You're potentially looking at the most expensive F50 ever sold.
The Ferrari F40 gets a ton of publicity, even now, and rightfully so. With it's period-correct ('87-'92) styling, screaming 2.9-liter V8 and low production numbers, it's one of the coolest Prancing Horses the company has ever produced. But it's next world beater, the Ferrari F50, was faster, more powerful and its numbers were even more limited than the '80s icon. It won't be as fast as the new 812 Competizione A, but that's already sold out. Later this month, this F50 is up for sale at Amelia Island.
The Ferrari F50 was an early 50th anniversary celebration for the Italian carmaker. It's styling came from the Ferrari Mythos concept from 1989, which road on a modified Testarossa platform, as well as countless hours spend in the wind tunnel with design house Pininfarina. The Mythos shape stayed, but the F50 got a curvier design with projector headlights, deep intakes in the hood, and a big wing like the F40 that preceded it.
Instead of a 2.9 V8, the F50 got a naturally aspirated 4.7-liter V12, which was related to the company's Formula 1 engine that Alain Prost drove to five victories in the 1990 season, landing him second place in the points standing behind champion Aryton Senna. The 65-degree V12, set just ahead of the rear axle, made 512 hp and 347 lb-ft of torque. That power was fed through a six-speed manual transmission, a rear limited-slip differential and on to the rear wheels. It was 4 seconds faster around Fiorino (Ferrari's test track) than the F40. Brembo brakes brought everything to a halt.
Keeping the F50 right side up were unequal-length double wishbones at all four corners, along with electronically adaptable Bilstein dampers. The F50 had no power steering, and weight was so important that fuel was contained in an aircraft-grade Sekur fuel-tank bag. With a carbon fiber monocoque, the F50 came in at just over 3,000 pounds unladen.
Inside, we're talking bare minimum. The dashboard was a carbon fiber panel with three air vents. It did have heat, but no radio and no air conditioning. It did, however, have a removable targa top. A gated metal shifter sits between the passenger and driver while extra wide door sills make entering and exiting a difficult affair.
This particular car, chassis no. 103992, was just one of 55 earmarked for the American market, with a total production run of just 349 cars. For reference, Ferrari produced more than 1,300 F40 coupes. This is the 48th F50 produced; it rolled out of the factory in Maranello on December 15, 1995 to be delivered to Ferrari North America in Englewood Cliffs, New Jersey.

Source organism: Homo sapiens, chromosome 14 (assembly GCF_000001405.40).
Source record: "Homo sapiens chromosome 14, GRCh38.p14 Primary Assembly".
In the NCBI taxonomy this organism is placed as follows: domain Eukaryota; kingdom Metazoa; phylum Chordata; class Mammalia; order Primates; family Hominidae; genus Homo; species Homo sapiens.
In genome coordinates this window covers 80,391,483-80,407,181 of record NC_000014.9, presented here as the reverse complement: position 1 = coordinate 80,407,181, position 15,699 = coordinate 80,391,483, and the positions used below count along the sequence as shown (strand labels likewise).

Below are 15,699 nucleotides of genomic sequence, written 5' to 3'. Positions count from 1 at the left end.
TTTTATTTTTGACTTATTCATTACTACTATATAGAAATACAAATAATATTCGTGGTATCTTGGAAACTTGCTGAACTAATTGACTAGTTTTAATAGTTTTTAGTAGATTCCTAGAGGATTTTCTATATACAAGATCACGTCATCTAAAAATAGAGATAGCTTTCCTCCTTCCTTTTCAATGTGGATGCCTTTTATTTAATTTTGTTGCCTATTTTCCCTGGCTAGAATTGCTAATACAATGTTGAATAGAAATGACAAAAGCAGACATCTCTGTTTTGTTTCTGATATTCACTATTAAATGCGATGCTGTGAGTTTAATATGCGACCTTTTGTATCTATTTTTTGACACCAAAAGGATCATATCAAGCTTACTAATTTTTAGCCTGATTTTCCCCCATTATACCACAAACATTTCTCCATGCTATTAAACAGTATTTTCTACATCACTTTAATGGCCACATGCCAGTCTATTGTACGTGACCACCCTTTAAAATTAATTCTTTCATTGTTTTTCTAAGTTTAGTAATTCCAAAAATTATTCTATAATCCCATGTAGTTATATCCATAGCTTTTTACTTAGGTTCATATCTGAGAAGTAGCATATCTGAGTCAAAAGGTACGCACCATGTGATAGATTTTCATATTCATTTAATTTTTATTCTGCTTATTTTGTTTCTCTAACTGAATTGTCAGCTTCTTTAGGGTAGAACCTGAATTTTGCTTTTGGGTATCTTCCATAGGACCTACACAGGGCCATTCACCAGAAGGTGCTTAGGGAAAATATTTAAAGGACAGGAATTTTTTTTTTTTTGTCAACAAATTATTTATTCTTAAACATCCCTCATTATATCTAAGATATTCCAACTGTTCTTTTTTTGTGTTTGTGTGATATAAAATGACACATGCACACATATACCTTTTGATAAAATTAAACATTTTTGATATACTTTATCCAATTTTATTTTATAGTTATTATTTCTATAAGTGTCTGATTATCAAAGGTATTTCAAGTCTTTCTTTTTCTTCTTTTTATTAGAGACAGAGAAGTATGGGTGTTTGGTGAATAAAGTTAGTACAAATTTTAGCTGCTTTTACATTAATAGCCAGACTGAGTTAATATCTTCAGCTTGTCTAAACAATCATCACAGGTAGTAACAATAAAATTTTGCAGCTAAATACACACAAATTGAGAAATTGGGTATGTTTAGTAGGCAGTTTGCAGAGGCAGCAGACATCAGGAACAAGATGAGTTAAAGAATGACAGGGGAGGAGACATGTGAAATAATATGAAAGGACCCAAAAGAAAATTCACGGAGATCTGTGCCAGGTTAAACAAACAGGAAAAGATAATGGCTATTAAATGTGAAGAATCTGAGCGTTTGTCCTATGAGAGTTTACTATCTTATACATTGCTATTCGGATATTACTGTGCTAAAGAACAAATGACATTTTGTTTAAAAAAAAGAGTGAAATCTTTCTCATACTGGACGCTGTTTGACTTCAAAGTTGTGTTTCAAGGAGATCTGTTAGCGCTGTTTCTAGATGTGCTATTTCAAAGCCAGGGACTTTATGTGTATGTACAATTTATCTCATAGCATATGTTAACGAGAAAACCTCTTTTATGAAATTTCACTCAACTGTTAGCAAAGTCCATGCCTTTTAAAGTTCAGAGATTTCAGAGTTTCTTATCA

It was sold to Benny Caiola, whose name you may have heard before. Caiola was friends with Horacio Pagani, of the eponymous brand, and was the inspiration for the Pagani Huayra BC. Caiola reportedly enjoyed his F50, "preferring it over all the other pieces of his vast collection." The Caiola estate sold the vehicle in 2011, showing 4,000 miles from new during 15 years of ownership.
It was bought by a Texas-based collector, who added 1,100 more miles and then gave the F50 its first major engine-out recommended maintenance (after 5,100 miles!?) where it received new gaskets, belts, seats, filters and consumables. It comes with addition maintenance invoices from Ferrari San Antonio.
It's up for sale at the Amelia Island RM Auction and comes with its original owners manuals, service invoices, tool kit, hardtop, two pieces of luggage and photos documenting the major service. It's estimate is between $3.4 and $3.75 million. That sounds about right, as one sold for $3.2 million last year at a Gooding & Co. auction. We'd normally say head over to RM Auctions to make a bid, but if you live in the rarefied air of being able to afford an F50, and are looking for one, you probably already have your paddle. The rest of us will just enjoy the stunning photos.